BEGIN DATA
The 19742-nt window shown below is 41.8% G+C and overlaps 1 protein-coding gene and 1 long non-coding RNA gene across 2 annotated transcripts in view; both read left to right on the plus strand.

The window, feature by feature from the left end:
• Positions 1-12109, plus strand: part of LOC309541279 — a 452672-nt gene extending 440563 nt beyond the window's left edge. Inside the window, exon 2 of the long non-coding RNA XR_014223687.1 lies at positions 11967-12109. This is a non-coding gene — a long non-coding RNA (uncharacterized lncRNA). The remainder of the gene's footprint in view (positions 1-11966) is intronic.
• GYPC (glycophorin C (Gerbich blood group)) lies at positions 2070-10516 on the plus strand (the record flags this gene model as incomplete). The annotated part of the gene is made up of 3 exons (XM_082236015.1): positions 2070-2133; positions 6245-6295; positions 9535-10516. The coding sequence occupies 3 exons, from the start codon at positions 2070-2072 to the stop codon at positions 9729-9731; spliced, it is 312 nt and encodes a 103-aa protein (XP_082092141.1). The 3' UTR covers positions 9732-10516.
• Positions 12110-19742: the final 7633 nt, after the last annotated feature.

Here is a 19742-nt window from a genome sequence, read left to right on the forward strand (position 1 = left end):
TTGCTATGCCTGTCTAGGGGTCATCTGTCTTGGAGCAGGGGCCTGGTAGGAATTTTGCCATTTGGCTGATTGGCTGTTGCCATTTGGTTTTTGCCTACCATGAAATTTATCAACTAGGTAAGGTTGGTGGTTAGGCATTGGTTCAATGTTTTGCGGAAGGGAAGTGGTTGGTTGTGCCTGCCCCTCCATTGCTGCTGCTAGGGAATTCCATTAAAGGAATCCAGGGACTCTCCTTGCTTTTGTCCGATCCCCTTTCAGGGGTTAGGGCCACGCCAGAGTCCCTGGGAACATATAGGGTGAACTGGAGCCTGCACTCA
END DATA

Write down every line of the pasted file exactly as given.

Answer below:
The 19742-nt window shown below is 41.8% G+C and overlaps 1 protein-coding gene and 1 long non-coding RNA gene across 2 annotated transcripts in view; both read left to right on the plus strand.

The window, feature by feature from the left end:
• Positions 1-12109, plus strand: part of LOC309541279 — a 452672-nt gene extending 440563 nt beyond the window's left edge. Inside the window, exon 2 of the long non-coding RNA XR_014223687.1 lies at positions 11967-12109. This is a non-coding gene — a long non-coding RNA (uncharacterized lncRNA). The remainder of the gene's footprint in view (positions 1-11966) is intronic.
• GYPC (glycophorin C (Gerbich blood group)) lies at positions 2070-10516 on the plus strand (the record flags this gene model as incomplete). The annotated part of the gene is made up of 3 exons (XM_082236015.1): positions 2070-2133; positions 6245-6295; positions 9535-10516. The coding sequence occupies 3 exons, from the start codon at positions 2070-2072 to the stop codon at positions 9729-9731; spliced, it is 312 nt and encodes a 103-aa protein (XP_082092141.1). The 3' UTR covers positions 9732-10516.
• Positions 12110-19742: the final 7633 nt, after the last annotated feature.

Here is a 19742-nt window from a genome sequence, read left to right on the forward strand (position 1 = left end):
TTGCTATGCCTGTCTAGGGGTCATCTGTCTTGGAGCAGGGGCCTGGTAGGAATTTTGCCATTTGGCTGATTGGCTGTTGCCATTTGGTTTTTGCCTACCATGAAATTTATCAACTAGGTAAGGTTGGTGGTTAGGCATTGGTTCAATGTTTTGCGGAAGGGAAGTGGTTGGTTGTGCCTGCCCCTCCATTGCTGCTGCTAGGGAATTCCATTAAAGGAATCCAGGGACTCTCCTTGCTTTTGTCCGATCCCCTTTCAGGGGTTAGGGCCACGCCAGAGTCCCTGGGAACATATAGGGTGAACTGGAGCCTGCACTCA